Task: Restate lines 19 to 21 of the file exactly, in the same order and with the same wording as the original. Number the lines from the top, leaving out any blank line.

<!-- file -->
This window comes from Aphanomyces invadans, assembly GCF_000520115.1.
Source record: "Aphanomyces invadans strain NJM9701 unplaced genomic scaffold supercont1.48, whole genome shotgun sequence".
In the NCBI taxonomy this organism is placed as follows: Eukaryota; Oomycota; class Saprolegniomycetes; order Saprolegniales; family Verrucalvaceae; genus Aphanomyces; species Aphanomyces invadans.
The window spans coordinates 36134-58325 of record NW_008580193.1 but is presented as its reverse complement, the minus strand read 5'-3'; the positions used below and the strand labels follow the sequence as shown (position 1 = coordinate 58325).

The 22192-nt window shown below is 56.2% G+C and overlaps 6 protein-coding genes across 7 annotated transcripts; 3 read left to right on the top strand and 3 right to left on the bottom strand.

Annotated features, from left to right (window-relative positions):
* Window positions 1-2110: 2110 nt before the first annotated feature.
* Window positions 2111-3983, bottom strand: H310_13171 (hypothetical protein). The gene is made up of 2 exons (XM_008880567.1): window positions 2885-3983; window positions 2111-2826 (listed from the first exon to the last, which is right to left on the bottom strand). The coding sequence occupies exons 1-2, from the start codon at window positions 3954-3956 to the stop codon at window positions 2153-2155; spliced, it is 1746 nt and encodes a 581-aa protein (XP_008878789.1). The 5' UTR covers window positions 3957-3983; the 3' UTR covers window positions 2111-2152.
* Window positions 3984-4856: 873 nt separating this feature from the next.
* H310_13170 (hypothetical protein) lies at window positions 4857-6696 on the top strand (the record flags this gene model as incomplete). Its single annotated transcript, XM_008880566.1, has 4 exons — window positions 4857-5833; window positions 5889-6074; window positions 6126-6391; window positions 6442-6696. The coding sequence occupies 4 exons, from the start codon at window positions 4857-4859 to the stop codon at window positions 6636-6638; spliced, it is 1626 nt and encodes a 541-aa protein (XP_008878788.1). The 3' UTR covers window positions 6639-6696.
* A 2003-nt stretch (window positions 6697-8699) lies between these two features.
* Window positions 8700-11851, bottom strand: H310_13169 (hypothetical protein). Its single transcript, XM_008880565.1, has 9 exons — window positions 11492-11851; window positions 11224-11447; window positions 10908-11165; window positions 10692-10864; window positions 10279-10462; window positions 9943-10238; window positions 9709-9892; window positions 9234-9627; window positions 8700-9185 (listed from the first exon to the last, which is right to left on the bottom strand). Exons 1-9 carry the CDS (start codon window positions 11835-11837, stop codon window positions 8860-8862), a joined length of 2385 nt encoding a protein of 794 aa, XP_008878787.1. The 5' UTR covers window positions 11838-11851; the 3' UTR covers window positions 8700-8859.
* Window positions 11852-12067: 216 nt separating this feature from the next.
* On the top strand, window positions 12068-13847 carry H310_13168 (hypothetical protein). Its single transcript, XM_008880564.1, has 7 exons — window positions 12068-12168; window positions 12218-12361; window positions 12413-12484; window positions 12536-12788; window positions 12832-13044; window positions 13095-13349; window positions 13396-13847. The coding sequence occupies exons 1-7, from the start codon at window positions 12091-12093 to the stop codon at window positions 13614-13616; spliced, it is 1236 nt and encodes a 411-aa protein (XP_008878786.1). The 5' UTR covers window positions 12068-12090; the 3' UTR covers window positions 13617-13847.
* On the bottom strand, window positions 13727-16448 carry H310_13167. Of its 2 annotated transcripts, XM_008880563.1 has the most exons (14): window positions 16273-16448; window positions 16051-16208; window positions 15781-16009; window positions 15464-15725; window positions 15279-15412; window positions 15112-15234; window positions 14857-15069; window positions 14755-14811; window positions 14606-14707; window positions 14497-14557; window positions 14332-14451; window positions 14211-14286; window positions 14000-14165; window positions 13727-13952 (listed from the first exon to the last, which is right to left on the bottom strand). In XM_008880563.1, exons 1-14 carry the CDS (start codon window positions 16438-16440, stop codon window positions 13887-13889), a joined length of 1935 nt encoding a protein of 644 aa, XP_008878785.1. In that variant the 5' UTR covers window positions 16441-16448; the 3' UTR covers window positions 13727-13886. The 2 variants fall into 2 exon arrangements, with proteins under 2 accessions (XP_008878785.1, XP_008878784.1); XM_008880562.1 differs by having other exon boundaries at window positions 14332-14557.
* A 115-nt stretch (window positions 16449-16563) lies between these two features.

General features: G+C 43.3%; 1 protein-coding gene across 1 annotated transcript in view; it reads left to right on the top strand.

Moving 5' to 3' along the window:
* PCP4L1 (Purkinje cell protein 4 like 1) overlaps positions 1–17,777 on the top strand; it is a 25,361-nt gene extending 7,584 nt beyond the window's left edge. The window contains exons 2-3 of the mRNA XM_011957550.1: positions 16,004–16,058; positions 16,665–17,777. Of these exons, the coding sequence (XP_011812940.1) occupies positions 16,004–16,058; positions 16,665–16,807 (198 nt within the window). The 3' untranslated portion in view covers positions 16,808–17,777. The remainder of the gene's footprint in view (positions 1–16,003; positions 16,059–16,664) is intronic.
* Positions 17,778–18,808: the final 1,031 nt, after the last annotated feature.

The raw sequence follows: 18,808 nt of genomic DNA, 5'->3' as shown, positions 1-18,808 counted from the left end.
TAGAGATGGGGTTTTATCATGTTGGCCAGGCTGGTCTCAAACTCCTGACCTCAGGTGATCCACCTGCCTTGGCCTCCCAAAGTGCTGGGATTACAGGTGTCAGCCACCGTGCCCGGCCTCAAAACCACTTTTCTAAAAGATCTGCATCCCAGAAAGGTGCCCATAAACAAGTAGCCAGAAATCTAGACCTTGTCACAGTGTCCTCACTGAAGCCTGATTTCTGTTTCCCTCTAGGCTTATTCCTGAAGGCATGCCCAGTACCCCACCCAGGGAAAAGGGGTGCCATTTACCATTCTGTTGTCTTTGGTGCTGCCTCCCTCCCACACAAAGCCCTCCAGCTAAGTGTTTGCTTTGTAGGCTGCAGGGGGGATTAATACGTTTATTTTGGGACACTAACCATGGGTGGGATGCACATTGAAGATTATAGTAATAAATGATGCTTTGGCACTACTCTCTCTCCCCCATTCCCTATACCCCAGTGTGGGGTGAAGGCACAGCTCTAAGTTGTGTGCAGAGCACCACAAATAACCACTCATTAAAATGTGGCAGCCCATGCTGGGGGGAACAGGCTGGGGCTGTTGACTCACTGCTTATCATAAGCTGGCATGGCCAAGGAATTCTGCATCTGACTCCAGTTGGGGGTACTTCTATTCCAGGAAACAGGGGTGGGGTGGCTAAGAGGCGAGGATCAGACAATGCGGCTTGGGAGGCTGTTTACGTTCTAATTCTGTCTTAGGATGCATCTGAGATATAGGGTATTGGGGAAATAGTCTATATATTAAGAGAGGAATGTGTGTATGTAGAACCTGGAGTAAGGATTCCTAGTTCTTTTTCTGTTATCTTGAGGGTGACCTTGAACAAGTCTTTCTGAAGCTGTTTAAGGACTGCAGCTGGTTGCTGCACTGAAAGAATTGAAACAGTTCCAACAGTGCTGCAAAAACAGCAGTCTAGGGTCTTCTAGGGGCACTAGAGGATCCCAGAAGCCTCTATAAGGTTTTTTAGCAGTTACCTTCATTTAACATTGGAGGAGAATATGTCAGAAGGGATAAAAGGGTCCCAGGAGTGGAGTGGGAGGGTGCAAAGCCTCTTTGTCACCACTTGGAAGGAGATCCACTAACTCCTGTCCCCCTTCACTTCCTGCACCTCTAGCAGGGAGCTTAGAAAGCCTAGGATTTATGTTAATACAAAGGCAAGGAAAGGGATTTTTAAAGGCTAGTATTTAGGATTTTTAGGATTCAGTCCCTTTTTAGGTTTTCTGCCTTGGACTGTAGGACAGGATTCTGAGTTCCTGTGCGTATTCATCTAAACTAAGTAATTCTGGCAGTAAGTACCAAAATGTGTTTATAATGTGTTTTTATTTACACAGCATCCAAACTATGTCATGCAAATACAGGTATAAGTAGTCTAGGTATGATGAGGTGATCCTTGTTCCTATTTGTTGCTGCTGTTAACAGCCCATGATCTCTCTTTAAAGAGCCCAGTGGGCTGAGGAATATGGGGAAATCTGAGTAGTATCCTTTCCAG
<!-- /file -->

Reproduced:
* PCP4L1 (Purkinje cell protein 4 like 1) overlaps positions 1–17,777 on the top strand; it is a 25,361-nt gene extending 7,584 nt beyond the window's left edge. The window contains exons 2-3 of the mRNA XM_011957550.1: positions 16,004–16,058; positions 16,665–17,777. Of these exons, the coding sequence (XP_011812940.1) occupies positions 16,004–16,058; positions 16,665–16,807 (198 nt within the window). The 3' untranslated portion in view covers positions 16,808–17,777. The remainder of the gene's footprint in view (positions 1–16,003; positions 16,059–16,664) is intronic.
* Positions 17,778–18,808: the final 1,031 nt, after the last annotated feature.

The raw sequence follows: 18,808 nt of genomic DNA, 5'->3' as shown, positions 1-18,808 counted from the left end.